A neurosurgeon studying a brain X-ray

Although there’s no definitive treatment to cure Parkinson’s disease, doctors might recommend lifestyle modifications, supportive therapies, or medications based on your symptoms.

Stats show that more than 60,000 US citizens are diagnosed with Parkinson’s disease every year. Around 10 million people are currently living with initial or advanced stage PD worldwide. In addition, April is observed as “Parkinson’s Disease Awareness” month in which we strive to create awareness about this unforgiving medical condition.

Among many kinds of preventive or restorative treatments available for Parkinson’s, Deep Brain Stimulation (DBS) is considered one of the most effective ones.

This technique was first approved in 1997 to treat Parkinson’s tremors and advancing symptoms. With technological advancements, in 2016, DBS was approved for treating early Parkinson’s stages. Our spinal and neurosurgeons prescribe and perform DBS on patients with five years or more history of motor and memory symptoms associated with Parkinson’s.

Let’s get to know more about deep brain stimulation and its impact on Parkinson’s disease patients.

How Does Deep Brain Stimulation Work?

Spine and brain physicians recommend deep brain stimulation to PD patients experiencing motor symptoms such as stiffness, speech changes, or tremors. This technique works best for limiting mobility constraints and imbalances, including walking and gait difficulties.

It’s important to note that DBS isn’t recommended for dementia or memory loss patients who don’t have mobility issues.

Three Components of Deep Brain Stimulation Therapy

During deep brain stimulation therapy, your doctor performs three main steps:

  • A small incision is created in the skin throughwhich an electrode is inserted. This electrode is a thin, insulated wire that targets the affected brain area.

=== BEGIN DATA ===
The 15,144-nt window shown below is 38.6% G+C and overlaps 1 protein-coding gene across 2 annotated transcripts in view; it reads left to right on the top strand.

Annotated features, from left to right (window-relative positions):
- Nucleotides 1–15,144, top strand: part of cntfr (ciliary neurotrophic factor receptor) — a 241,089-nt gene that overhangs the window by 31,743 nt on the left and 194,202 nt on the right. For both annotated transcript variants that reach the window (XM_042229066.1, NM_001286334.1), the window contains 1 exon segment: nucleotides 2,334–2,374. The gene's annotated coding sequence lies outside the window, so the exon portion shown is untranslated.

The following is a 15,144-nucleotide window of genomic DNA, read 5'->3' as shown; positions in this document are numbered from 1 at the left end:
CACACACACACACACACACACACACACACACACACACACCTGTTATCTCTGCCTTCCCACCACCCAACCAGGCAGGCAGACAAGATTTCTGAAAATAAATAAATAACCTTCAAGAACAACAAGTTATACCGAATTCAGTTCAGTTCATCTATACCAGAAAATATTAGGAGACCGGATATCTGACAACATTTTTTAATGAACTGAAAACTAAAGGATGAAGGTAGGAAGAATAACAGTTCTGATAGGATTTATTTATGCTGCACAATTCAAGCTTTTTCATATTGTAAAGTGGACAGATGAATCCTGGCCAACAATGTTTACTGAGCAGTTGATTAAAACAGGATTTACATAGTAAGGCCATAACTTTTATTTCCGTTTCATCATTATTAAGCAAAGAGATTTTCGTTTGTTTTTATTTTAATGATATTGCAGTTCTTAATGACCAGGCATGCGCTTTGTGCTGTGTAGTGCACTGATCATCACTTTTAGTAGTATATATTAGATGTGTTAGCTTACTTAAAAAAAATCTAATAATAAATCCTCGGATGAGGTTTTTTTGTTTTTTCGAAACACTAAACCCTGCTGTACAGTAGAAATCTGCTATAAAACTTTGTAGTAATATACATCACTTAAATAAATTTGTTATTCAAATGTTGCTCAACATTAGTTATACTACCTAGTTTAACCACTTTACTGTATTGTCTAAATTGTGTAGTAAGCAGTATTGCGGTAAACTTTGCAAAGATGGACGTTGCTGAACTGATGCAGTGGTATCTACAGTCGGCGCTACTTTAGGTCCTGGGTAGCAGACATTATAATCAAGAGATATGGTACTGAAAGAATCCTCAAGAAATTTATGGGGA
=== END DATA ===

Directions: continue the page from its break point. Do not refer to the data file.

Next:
• The electrode is connected to a neurotransmitter.
  • The battery packis connected with a neurotransmitter, planted under the skin, usually near the collarbone, lower abdomen, or chest.

Effects of Deep Brain Stimulation on Parkinson’s disease Patients

Studies show that DBS has a positive impact on people suffering from PD. It helps in alleviating mobility issues and enhances the patient’s quality of life. Moreover, many patients are also able to reduce their medical interventions in the first few months after treatment.

One excellent and noteworthy benefit of DBS is that it increases the time period when PD patients are at their best state without any signs of troublesome dyskinesia, or impairment of voluntary movement.

Signs Indicating that You’re a Suitable Candidate for DBS

Deep brain stimulation isn’t suitable for every patient who suffers from Parkinson’s disease. Here are the common signs and symptoms that may lead a physician to recommend DBS treatment.

  • Parkinson’s disease symptoms lingering for five years or more
  • You experienceintermittent memory loss issues
  • Your symptoms worsen sometimes despite regular medical administration
  • You’re suffering from dyskinesia
  • Medications have adverse side effectson your health
  • Parkinson’s disease symptoms are affecting your daily routine and activities.

Schedule an Appointment with Qualified Deep Brain Stimulator Surgeon in Nevada

As a leading brain, spine, and pain management service provider, Sierra Neurosurgery offers qualified and experienced spine specialists in Reno. Our expansive range of services includes minimally invasive spine surgery, neuro-oncology, brain tumor treatment, X-ray and MRI imaging services, pituitary tumor surgeries, and more.

Learn more about our neurosurgery or pain management treatments or schedule an appointment with an expert deep brain stimulator surgeon today!